The Predictability of the NBA Playoffs

The perception going into the 2018 NBA Playoffs was that the field was more open than in recent years and that the usual contenders would be far from a sure bet to reach the later rounds. In the East, the Cleveland Cavaliers were being carried by LeBron James to a modest 4-seed and the two best players on the Boston Celtics were out for the year. In the West, the Houston Rockets were surging, but with little playoff success on their roster and the Golden State Warriors were without Stephen Curry, who had dealt with a myriad of injuries for the duration of the season.

One month after the open field narratives took over, the James-led Cavaliers, 2017 Eastern Conference Finals participant Celtics, super-team Warriors, and top-seeded Rockets found themselves back in the NBA’s final four. Each of those teams got by their second round opponents in five games or less.

This continues a trend of predictability that the league has been watching grow ever since James decided to take his talents to the Miami Heat in 2010. Since then, his teams have appeared in the NBA Finals each year. And with Kevin Durant’s free agent decision to team up with a stacked Golden State squad in 2016, the Warriors have been a sure thing in the Finals each year.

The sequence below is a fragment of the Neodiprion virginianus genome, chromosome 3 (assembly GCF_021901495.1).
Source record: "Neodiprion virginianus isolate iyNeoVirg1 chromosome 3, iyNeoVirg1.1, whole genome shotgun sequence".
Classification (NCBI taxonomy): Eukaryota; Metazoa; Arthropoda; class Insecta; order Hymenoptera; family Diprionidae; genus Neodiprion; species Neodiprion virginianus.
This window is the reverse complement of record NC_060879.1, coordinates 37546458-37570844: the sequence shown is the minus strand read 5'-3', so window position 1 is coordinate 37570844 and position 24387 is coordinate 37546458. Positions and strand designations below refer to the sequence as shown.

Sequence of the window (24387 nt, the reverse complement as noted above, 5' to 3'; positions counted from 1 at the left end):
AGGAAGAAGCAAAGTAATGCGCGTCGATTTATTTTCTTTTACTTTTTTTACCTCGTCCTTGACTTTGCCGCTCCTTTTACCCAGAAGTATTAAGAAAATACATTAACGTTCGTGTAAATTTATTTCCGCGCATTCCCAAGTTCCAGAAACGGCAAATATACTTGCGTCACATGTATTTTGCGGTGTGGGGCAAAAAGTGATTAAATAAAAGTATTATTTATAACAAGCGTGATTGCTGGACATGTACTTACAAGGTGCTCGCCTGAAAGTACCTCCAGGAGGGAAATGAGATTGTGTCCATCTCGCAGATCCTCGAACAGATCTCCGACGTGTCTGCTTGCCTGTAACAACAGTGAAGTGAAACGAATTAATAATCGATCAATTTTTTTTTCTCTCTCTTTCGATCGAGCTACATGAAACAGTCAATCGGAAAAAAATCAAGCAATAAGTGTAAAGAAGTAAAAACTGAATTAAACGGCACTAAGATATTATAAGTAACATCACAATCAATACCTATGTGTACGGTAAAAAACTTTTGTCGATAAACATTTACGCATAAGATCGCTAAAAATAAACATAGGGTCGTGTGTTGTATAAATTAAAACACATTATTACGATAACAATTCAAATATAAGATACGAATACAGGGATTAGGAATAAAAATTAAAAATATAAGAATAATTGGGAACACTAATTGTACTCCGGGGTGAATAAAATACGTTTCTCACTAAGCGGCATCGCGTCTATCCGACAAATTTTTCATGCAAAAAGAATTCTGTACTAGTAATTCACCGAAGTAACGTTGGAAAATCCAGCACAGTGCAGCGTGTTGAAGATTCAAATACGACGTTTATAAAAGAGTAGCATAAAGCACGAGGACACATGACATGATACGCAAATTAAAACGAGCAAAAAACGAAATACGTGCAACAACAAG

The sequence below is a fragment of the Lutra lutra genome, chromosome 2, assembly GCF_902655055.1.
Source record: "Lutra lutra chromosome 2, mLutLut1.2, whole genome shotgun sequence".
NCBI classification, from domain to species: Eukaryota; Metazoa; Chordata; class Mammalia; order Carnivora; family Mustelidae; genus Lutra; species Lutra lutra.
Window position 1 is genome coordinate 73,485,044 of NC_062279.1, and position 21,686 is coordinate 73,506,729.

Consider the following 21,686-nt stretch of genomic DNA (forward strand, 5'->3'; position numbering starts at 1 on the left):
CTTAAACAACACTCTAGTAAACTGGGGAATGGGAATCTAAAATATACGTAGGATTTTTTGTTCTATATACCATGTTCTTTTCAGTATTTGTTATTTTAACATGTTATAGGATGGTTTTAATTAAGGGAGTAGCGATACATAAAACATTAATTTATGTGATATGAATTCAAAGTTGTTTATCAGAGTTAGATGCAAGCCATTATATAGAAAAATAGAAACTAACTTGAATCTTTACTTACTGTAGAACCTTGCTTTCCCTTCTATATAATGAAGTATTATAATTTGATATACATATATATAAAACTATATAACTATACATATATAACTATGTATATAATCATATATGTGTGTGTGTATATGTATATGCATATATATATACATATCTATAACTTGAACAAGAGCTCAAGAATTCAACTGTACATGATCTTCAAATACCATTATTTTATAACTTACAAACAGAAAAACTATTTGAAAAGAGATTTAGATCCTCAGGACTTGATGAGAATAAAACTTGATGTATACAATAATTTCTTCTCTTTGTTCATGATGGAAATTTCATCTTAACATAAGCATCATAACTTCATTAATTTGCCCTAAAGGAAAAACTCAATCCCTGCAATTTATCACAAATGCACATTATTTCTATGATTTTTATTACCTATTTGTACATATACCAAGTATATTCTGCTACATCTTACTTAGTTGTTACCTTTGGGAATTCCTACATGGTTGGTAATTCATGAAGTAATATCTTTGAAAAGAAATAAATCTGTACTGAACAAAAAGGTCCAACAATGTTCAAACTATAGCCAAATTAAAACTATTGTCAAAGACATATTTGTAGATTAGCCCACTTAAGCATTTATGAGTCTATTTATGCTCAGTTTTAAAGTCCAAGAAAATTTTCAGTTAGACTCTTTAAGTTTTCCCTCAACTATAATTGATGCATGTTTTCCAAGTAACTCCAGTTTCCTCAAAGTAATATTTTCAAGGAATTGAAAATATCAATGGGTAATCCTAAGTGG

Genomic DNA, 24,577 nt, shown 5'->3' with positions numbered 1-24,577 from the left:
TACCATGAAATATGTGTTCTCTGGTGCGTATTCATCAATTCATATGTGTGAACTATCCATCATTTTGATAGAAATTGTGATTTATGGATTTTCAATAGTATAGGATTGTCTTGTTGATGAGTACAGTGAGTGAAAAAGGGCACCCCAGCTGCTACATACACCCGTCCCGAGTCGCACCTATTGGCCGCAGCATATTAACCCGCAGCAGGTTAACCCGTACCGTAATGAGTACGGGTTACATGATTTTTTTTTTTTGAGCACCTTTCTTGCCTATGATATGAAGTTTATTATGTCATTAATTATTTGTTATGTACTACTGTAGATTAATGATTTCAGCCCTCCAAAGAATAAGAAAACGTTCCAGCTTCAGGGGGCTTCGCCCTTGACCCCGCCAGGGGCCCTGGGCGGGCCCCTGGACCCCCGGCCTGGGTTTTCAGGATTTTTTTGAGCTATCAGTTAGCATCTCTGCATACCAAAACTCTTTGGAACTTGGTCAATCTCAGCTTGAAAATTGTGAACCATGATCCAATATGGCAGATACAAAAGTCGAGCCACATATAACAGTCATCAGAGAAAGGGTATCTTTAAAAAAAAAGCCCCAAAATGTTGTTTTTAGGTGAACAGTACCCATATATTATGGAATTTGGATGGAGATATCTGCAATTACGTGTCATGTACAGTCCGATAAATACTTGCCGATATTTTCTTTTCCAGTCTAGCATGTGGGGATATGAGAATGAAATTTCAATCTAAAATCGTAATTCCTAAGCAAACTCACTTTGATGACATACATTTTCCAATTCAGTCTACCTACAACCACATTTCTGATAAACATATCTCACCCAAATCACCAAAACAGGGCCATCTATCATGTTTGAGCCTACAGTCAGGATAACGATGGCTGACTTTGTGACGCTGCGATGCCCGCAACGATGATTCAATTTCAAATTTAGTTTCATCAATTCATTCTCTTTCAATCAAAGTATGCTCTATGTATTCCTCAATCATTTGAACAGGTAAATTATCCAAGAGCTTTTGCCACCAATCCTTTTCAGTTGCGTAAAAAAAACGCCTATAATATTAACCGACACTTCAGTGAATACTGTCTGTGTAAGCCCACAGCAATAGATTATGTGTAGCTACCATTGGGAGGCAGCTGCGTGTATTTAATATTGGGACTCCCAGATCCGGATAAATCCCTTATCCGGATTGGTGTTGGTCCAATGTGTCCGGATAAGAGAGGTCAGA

These matchups were likely picked by many reporters and fans entering the NBA season in November. Vegas’ odds show that all four remaining teams were the four favorites to win the title in the preseason, with the Rockets being tied with the San Antonio Spurs. Before the 2016-2017 season, Vegas accurately predicted that the Warriors, Celtics, Cavaliers, and Spurs would be the last teams standing.